Flying Angel Campaign 2023 launched by the Mission to Seafarers


The Mission to Seafarers has launched its new Flying Angel Campaign 2023 with the goal of raising US$700,000 (£600,000) to respond to the changing needs of seafarers’ welfare. The funds generated will enable the Mission to not only maintain its vital lifeline to seafarers and their families but also, to expand into new services in response to the evolving global needs.

Proceeds from the Flying Angel Campaign 2023 will be used to address the following areas of needs:

Ship Visiting Fund –– For the development of ship visiting programmes in new and existing locations to reach more seafarers and enhance the mental health first aid training of frontline staff, including that of suicide awareness.

Seafarers Centres Fund –– For the modernisation of Seafarers Centres to ensure a wider service can be offered. As Mission develops and implements its own ESG principles, centre modernisation will involve sustainable and environmental solutions, the enhancement of green spaces, and the maximisation of renewable energy usage.

Seafarers Awareness Fund –– To ensure all seafarers know where and how they can access help and support, especially in relation to mental health and suicide awareness, via targeted marketing campaigns and the dissemination of information through organisations, associations, companies, and conferences.

Justice & Welfare Fund –– Advocating for seafarers in urgent need of practical, emotional or financial assistance, or representation – particularly those who are abandoned. Mission’s Justice & Welfare services are a vital tool for seafarers in obtaining outstanding wages, repatriation, food and water, as well as assistance for families surviving without income.

General Fund –– To be spent where most needed in support of Mission’s global operations, including areas to further diversity, equity and inclusion (DEI). Seafarers and their families face unprecedented tribulation because of ongoing stressors caused by global events, necessitating the allocation of unrestricted resources in unforeseen areas of need.

There are a range of benefits in recognition of donors’ sponsorship which include media announcements, impact reports and exclusive updates with key Mission personnel, as well as providing support for donor’s own corporate social responsibility (CSR) policies and goals.

Jan Webber, Director of Development, The Mission to Seafarers, commented: “We were extremely grateful to the industry donors who stepped up during the pandemic to assist our emergency work through our two previous campaigns. We appeal to industry once again to help us with whatever size donation they can manage. Seafarers’ welfare needs are continuing to evolve.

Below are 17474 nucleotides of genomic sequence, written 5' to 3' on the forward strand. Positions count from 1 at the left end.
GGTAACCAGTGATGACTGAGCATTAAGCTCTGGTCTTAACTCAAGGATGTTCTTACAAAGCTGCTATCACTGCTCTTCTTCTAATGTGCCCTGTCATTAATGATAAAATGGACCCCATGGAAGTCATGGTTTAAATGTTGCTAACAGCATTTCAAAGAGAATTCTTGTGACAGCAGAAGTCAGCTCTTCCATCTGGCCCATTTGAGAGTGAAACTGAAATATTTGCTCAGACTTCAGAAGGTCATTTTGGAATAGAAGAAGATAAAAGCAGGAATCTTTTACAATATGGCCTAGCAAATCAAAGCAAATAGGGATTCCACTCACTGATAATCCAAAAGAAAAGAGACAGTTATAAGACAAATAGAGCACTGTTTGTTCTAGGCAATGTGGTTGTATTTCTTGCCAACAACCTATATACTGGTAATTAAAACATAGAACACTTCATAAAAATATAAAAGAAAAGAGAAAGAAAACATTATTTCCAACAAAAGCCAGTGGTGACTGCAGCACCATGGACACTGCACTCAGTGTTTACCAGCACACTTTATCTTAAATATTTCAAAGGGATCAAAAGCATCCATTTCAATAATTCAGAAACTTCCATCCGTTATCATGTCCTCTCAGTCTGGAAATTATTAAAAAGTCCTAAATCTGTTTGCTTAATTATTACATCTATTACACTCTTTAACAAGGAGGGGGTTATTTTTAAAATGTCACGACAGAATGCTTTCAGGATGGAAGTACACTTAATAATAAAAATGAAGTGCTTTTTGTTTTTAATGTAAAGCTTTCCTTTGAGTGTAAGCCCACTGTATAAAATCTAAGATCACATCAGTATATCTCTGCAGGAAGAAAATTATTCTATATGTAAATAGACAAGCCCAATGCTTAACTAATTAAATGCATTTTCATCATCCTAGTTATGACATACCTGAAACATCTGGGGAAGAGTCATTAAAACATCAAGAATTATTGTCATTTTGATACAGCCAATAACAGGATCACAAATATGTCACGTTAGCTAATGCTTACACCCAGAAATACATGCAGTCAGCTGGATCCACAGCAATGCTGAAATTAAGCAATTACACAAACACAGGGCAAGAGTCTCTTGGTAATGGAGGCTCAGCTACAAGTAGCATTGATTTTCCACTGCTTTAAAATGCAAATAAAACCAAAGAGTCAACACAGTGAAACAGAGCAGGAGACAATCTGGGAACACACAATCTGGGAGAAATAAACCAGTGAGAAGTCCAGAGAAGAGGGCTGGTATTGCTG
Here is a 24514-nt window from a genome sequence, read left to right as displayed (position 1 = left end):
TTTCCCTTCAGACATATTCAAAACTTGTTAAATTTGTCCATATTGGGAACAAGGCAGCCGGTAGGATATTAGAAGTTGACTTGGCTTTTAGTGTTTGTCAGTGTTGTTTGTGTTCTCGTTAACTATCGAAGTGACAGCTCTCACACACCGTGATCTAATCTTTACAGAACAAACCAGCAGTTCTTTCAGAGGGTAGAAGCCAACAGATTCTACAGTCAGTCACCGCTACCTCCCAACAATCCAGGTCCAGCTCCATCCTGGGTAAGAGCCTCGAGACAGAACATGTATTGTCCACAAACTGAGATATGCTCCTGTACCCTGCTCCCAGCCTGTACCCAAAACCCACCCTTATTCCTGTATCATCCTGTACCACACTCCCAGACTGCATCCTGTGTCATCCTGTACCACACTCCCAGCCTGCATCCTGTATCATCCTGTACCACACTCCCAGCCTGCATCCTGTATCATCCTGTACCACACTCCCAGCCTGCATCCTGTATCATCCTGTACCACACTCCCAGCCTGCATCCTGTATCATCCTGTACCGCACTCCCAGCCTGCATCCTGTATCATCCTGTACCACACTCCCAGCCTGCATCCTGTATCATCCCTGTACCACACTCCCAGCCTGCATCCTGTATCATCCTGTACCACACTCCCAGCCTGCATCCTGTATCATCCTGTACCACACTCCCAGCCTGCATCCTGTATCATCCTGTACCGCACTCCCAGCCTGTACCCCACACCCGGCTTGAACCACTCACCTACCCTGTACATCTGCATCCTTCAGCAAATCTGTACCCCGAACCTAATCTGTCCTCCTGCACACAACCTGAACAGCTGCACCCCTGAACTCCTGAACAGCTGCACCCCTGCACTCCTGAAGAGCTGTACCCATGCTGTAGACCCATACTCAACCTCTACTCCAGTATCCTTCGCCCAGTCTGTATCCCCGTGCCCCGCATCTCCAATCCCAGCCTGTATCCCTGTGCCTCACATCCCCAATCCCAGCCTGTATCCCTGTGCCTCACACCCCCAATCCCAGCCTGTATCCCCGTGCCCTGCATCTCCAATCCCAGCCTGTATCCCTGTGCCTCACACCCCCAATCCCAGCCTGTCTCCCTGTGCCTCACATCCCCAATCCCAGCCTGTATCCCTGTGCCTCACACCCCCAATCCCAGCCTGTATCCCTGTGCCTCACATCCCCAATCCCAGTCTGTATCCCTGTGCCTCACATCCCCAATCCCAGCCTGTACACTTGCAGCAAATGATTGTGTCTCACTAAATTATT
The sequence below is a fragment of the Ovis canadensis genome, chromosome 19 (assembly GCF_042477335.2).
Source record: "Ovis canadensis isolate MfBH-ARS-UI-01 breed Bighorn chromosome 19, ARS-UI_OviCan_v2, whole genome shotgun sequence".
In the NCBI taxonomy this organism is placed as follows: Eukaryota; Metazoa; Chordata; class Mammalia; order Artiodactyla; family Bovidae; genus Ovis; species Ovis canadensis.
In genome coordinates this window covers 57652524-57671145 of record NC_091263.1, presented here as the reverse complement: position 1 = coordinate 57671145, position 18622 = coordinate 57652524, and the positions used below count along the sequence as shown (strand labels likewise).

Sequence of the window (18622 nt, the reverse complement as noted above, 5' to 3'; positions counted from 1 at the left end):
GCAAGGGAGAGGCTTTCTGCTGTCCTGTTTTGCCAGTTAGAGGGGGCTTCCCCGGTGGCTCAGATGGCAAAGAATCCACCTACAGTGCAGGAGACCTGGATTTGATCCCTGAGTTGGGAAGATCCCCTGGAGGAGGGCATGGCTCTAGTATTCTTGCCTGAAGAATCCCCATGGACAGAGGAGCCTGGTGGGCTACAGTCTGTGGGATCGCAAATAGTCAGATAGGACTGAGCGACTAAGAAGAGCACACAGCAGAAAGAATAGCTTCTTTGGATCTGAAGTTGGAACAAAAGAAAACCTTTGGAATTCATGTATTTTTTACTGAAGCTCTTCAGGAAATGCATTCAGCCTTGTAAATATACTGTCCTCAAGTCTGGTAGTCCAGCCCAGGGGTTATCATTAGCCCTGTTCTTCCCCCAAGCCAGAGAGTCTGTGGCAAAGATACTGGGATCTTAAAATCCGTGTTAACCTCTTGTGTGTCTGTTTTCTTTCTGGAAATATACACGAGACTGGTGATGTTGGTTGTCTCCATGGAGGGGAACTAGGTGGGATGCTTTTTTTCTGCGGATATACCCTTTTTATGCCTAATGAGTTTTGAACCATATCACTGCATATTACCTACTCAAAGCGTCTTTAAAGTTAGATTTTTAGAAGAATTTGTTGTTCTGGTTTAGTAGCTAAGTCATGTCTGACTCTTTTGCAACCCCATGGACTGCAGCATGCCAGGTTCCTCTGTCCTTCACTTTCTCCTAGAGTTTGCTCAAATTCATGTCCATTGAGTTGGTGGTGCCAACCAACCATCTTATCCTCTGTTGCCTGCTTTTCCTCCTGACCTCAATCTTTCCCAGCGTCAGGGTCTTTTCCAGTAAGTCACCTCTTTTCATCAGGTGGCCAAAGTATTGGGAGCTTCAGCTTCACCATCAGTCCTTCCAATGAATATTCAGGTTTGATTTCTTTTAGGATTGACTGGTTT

“Without the Mission, many seafarers would suffer more mental health and emotional issues, so we believe we are contributing to the safety of seafaring globally, but we need the funds to do this.

“The range of funds available will ensure we reach seafarers in ports and centres, but also raise awareness as new generations of seafarers join the 1.7m workforce, so they too can access our services more immediately. If we can provide the mental health support to just a few seafarers, and this helps save lives then we will have achieved our goal.

“We are deeply grateful to those who donate to the Mission. Please join them in helping shipping’s greatest asset – its seafarers.”

Together with colleagues across the maritime industry, the deepening of partnerships and an emphasis on collective action has been one of the great benefits to come out of the pandemic years, as shown by the success of the Mission’s previous fundraising campaigns.

The 2023 Flying Angel Campaign follows on from the Mission’s Flying Angel Campaign 2020 and Sustaining Crew Welfare 2021, which raised a combined total of £1.2m. These campaigns were launched in response to seafarers’ immediate needs during the pandemic and ongoing challenges caused by the crisis.

The impact of funds generated saw enhanced access to digital welfare solutions, PPE provisions, Family Support Services, and improved connectivity between seafarers and their families. Funding also contributed towards innovation and regional support with investment into Mission’s new comprehensive Happy at Sea App which aims to reach thousands of seafarers.

Undergoing its first stage of development as a Key Welfare Hub, the Mission’s Rotterdam operation includes the appointment of a second Chaplain to cover the huge need in this vast port. Remaining funds supported Mission’s global operations, ensuring security of service for seafarers severely impacted by the pandemic, as well as those affected by the war in Ukraine.